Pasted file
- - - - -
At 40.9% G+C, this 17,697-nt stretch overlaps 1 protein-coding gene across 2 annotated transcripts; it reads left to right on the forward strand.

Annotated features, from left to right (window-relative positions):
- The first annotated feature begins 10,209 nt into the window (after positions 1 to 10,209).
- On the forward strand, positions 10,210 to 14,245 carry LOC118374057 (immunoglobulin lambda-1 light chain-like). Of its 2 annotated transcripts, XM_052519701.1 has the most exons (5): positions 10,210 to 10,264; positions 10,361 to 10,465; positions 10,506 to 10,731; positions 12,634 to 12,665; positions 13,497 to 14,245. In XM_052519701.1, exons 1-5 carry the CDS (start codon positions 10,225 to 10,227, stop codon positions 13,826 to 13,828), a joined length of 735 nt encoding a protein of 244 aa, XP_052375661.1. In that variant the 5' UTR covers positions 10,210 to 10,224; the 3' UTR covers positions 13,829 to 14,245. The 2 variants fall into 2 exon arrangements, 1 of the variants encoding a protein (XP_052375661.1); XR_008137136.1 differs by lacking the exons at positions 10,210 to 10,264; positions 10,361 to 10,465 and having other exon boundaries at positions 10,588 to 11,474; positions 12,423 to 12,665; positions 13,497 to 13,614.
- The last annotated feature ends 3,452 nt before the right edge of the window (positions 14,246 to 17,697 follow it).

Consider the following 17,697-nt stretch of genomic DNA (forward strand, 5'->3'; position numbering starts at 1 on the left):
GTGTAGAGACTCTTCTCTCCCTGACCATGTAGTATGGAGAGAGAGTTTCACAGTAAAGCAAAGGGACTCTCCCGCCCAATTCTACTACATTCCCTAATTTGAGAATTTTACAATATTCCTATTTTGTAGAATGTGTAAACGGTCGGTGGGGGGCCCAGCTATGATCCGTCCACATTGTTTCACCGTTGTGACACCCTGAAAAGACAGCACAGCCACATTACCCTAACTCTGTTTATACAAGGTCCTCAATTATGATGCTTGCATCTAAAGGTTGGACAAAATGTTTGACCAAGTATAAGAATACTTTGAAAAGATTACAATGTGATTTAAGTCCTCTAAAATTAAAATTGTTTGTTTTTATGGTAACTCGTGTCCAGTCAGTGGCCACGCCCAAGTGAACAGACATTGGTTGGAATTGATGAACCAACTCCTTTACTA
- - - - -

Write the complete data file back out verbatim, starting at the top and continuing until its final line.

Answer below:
At 40.9% G+C, this 17,697-nt stretch overlaps 1 protein-coding gene across 2 annotated transcripts; it reads left to right on the forward strand.

Annotated features, from left to right (window-relative positions):
- The first annotated feature begins 10,209 nt into the window (after positions 1 to 10,209).
- On the forward strand, positions 10,210 to 14,245 carry LOC118374057 (immunoglobulin lambda-1 light chain-like). Of its 2 annotated transcripts, XM_052519701.1 has the most exons (5): positions 10,210 to 10,264; positions 10,361 to 10,465; positions 10,506 to 10,731; positions 12,634 to 12,665; positions 13,497 to 14,245. In XM_052519701.1, exons 1-5 carry the CDS (start codon positions 10,225 to 10,227, stop codon positions 13,826 to 13,828), a joined length of 735 nt encoding a protein of 244 aa, XP_052375661.1. In that variant the 5' UTR covers positions 10,210 to 10,224; the 3' UTR covers positions 13,829 to 14,245. The 2 variants fall into 2 exon arrangements, 1 of the variants encoding a protein (XP_052375661.1); XR_008137136.1 differs by lacking the exons at positions 10,210 to 10,264; positions 10,361 to 10,465 and having other exon boundaries at positions 10,588 to 11,474; positions 12,423 to 12,665; positions 13,497 to 13,614.
- The last annotated feature ends 3,452 nt before the right edge of the window (positions 14,246 to 17,697 follow it).

Consider the following 17,697-nt stretch of genomic DNA (forward strand, 5'->3'; position numbering starts at 1 on the left):
GTGTAGAGACTCTTCTCTCCCTGACCATGTAGTATGGAGAGAGAGTTTCACAGTAAAGCAAAGGGACTCTCCCGCCCAATTCTACTACATTCCCTAATTTGAGAATTTTACAATATTCCTATTTTGTAGAATGTGTAAACGGTCGGTGGGGGGCCCAGCTATGATCCGTCCACATTGTTTCACCGTTGTGACACCCTGAAAAGACAGCACAGCCACATTACCCTAACTCTGTTTATACAAGGTCCTCAATTATGATGCTTGCATCTAAAGGTTGGACAAAATGTTTGACCAAGTATAAGAATACTTTGAAAAGATTACAATGTGATTTAAGTCCTCTAAAATTAAAATTGTTTGTTTTTATGGTAACTCGTGTCCAGTCAGTGGCCACGCCCAAGTGAACAGACATTGGTTGGAATTGATGAACCAACTCCTTTACTA